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Grip Failing on Narrow Sumo Deadlifts. Have to Grip Smooth Part of the Bar

#1

So I switched from convention deadlifts to an Ed Coan style of deadlifting with a narrow sumo stance. I love this form of deadlifting and feel it much more in my legs and much less stress on my back, as in none. Now, I did lower weight by a lot from what I was doing with convention. My issue now is, since I’m now gripping the smooth part of the bar, my grip is suffering and I have to do a rep, set it down and then do another rep; otherwise I’ll feel like I’m about to drop the bar. Are there any grip gloves that work well that I can buy? I rather avoid tape if I can, just so I don’t have to keep taping it once the tape starts to tear.

#2

If you’re going to wear gloves then they better match your purse.

8 Likes
#3

Right, because it’s not like companies texture the barbell so your hands don’t slip. I mean heh, it’s not like your hands get sweaty during a set. I mean hah dumb me, there’s no reason at all to have texturing on a bar. Why do companies take the extra time to texture bars when it’s unneeded? By the way, very helpful info asshole. If you read and actually comprehended what I wrote, I don’t have an issue gripping the bar on conventional, but do on sumo because I have to grip the part of the bar WITH NO TEXTURING. I guess you’re too much of an idiot to understand that.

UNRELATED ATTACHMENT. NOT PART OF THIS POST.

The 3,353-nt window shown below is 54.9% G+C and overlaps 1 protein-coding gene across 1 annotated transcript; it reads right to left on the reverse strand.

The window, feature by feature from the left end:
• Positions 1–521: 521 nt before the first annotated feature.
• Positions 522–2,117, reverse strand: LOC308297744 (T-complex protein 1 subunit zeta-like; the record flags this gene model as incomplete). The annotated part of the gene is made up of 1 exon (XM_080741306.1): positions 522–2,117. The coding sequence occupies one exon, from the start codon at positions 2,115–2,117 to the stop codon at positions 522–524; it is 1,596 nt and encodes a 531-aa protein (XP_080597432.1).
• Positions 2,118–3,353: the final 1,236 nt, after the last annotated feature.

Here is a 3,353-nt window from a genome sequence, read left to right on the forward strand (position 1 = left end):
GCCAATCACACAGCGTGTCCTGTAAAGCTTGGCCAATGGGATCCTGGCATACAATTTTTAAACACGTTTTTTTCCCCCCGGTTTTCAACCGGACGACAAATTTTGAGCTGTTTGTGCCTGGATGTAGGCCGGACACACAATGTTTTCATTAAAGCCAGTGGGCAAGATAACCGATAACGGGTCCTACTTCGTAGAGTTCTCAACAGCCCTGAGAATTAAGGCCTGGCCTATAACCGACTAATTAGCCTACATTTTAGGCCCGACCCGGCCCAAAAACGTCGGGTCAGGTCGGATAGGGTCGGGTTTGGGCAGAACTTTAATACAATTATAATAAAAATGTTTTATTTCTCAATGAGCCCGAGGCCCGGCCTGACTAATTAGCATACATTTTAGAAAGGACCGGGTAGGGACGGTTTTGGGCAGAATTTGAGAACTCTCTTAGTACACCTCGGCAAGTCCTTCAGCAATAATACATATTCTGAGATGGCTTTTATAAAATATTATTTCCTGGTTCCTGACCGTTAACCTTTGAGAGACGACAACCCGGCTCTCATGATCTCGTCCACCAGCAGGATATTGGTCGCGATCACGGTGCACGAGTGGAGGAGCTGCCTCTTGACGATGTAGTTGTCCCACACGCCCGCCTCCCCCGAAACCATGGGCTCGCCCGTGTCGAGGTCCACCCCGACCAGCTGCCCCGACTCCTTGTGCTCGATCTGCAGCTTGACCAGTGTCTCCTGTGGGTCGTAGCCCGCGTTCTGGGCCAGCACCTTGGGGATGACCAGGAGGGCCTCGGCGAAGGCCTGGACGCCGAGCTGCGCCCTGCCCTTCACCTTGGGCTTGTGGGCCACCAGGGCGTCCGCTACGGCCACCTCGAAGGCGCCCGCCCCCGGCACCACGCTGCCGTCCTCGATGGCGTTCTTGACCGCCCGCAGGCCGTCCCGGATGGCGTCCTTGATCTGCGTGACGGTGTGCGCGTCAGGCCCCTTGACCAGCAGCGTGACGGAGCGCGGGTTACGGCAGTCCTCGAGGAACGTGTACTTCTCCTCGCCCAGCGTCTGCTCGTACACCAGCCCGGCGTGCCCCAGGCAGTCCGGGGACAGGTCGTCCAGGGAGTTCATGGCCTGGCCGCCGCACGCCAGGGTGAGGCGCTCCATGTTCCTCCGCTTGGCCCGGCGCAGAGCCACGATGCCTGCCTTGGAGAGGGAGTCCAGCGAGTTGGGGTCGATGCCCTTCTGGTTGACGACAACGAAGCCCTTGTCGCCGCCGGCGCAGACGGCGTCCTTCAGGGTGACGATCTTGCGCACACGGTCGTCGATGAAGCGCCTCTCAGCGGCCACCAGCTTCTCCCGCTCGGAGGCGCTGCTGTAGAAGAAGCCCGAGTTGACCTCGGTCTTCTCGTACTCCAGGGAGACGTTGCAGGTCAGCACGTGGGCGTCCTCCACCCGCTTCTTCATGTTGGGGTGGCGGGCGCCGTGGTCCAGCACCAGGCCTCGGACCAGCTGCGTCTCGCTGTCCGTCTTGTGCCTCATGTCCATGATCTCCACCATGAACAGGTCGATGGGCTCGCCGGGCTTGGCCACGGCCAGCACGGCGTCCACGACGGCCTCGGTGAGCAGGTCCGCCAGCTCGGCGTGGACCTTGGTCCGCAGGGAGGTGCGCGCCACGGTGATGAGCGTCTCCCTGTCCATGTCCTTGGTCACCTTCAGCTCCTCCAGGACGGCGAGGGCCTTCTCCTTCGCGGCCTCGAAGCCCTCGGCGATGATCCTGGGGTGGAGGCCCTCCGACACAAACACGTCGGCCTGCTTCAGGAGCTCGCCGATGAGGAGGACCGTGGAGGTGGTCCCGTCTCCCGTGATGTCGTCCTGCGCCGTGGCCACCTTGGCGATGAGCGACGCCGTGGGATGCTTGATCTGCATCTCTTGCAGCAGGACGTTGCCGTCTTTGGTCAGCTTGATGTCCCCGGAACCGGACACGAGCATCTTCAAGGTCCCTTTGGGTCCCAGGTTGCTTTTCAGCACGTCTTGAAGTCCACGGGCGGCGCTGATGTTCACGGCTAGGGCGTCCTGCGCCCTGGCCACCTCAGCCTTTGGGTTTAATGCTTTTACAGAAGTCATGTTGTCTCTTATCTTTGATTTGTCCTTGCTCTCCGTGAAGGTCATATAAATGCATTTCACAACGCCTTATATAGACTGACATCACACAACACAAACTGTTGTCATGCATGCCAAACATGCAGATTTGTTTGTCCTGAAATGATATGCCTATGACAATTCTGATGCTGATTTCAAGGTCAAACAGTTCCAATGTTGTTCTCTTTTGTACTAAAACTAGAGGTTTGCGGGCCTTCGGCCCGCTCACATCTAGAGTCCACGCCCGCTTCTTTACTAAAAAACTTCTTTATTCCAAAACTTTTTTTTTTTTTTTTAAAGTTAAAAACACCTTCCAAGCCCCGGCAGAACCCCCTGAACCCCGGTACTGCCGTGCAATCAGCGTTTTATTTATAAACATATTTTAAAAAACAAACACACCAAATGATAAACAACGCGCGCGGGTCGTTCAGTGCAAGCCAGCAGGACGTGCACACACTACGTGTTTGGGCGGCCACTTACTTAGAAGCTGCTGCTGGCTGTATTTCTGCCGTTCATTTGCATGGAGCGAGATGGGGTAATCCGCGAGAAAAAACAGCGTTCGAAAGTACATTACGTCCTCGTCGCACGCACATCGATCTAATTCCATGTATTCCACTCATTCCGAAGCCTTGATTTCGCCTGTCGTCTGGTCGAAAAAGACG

#4

I’d yell at anyone if I saw them putting tape on a barbell at my gym

You know they make deadlifitng straps especially for this, right? I prefer leather straps

1 Like
#5

I know, but what I’m basically asking is what are some good ones to use? I also really don’t want to stop building grip strength altogether.

#6

Any leather strap is good. They’re sold as low as 10 dollars. I got different pairs that I rotate and leave out for other people at my gym. I got mine off EliteFTS and Amazon.

I strap up on anything other than a warm up and singles.Just to give context, my strapped max is the same as my comp max. I also have two fingers on the smooth of the bar for sumo, but it’s never given me problems in warmup sets.

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#7

Which powerlifting federation allows you to wear gloves?

If you are posting on a PL forum about deadlifting with gloves then you are not going to get a positive response.

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#8

Thanks bud.

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#9

There is no general training forum here, so I’m limited to posting in either the bodybuilding forum, or the powerlifting one. Deadlifts are usually proformed more for strength building rather than gaining size(though they obviously do that to) and I perform deadlifts for strength and not hypertrophy; hence why I posted in the powerlifting forum. If there was a general training form, I would have posted in that.

#10

Bigger, Stronger, Leaner is the general fitness catch all.

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#11

Powerlifting or not, I’d ony wear gloves for deadlifting if they matched with a purse